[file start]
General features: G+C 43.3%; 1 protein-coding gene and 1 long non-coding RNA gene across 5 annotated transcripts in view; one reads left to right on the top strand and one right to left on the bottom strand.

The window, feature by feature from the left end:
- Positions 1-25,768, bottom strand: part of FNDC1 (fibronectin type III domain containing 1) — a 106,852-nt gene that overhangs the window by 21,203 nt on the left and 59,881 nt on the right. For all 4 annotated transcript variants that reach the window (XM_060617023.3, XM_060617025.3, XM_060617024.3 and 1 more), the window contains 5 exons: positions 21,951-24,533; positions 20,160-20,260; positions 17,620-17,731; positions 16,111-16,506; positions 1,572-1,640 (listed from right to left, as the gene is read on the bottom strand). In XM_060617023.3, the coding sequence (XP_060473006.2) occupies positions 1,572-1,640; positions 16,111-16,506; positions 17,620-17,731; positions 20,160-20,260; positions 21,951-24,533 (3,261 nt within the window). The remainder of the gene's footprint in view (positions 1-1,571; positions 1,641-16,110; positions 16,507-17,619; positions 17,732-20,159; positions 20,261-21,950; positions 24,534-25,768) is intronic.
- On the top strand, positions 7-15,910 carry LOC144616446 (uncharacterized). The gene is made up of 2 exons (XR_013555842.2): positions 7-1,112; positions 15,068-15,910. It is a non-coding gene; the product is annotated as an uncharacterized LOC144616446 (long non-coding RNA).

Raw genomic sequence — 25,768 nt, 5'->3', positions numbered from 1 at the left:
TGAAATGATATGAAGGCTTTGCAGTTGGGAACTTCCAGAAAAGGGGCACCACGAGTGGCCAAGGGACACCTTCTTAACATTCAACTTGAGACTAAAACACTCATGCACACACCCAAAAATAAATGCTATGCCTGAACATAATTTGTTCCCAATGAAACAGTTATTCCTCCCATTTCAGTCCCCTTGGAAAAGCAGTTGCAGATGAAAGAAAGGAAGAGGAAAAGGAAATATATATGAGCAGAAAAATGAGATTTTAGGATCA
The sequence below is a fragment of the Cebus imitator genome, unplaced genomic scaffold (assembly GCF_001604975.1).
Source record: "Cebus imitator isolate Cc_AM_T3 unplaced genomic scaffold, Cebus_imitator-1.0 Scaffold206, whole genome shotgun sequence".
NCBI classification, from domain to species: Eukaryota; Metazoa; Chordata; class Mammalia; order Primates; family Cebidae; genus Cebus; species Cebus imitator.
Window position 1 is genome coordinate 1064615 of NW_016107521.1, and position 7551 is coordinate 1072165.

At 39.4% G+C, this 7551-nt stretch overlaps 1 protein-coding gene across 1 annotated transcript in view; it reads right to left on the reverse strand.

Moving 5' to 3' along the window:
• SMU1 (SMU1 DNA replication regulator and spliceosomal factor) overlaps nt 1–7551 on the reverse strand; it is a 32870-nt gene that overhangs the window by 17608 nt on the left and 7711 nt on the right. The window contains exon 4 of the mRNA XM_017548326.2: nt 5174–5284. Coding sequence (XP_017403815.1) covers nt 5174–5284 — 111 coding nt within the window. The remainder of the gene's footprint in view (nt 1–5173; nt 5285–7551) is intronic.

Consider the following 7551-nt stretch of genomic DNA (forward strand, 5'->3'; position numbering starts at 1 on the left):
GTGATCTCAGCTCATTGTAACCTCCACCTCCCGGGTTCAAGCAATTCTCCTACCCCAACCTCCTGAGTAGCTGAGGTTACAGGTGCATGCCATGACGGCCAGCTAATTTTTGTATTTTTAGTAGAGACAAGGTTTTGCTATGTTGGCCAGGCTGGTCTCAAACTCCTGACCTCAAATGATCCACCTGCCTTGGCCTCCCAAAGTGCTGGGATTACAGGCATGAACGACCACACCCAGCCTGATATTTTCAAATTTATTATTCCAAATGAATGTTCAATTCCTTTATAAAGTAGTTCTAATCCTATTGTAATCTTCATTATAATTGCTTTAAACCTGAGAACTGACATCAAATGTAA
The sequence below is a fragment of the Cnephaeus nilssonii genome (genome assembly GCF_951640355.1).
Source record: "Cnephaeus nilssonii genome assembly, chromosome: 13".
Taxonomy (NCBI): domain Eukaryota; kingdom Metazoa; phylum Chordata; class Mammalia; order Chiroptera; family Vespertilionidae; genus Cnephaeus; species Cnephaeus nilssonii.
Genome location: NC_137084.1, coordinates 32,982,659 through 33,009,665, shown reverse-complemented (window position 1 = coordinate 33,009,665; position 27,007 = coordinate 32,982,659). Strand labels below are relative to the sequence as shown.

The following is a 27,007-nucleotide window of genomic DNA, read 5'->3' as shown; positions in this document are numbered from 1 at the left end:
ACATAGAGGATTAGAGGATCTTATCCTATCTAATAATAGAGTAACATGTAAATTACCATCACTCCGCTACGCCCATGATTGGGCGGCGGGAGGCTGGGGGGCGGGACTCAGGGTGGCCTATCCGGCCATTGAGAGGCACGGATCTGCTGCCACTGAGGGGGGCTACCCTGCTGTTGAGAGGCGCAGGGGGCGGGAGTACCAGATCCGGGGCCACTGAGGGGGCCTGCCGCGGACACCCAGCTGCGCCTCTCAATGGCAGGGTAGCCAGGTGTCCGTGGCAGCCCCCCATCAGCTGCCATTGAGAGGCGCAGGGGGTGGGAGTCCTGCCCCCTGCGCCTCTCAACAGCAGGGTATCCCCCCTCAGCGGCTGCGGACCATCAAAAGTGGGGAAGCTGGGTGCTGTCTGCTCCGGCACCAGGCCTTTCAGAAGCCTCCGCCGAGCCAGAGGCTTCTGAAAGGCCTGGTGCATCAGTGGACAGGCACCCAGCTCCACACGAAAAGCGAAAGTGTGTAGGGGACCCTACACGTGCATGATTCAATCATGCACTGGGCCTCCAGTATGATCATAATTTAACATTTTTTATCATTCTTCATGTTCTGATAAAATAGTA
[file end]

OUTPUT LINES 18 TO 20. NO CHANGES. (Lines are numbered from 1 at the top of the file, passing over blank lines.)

Taxonomy (NCBI): domain Eukaryota; kingdom Metazoa; phylum Chordata; class Mammalia; order Chiroptera; family Vespertilionidae; genus Cnephaeus; species Cnephaeus nilssonii.
Genome location: NC_137084.1, coordinates 32,982,659 through 33,009,665, shown reverse-complemented (window position 1 = coordinate 33,009,665; position 27,007 = coordinate 32,982,659). Strand labels below are relative to the sequence as shown.

The following is a 27,007-nucleotide window of genomic DNA, read 5'->3' as shown; positions in this document are numbered from 1 at the left end: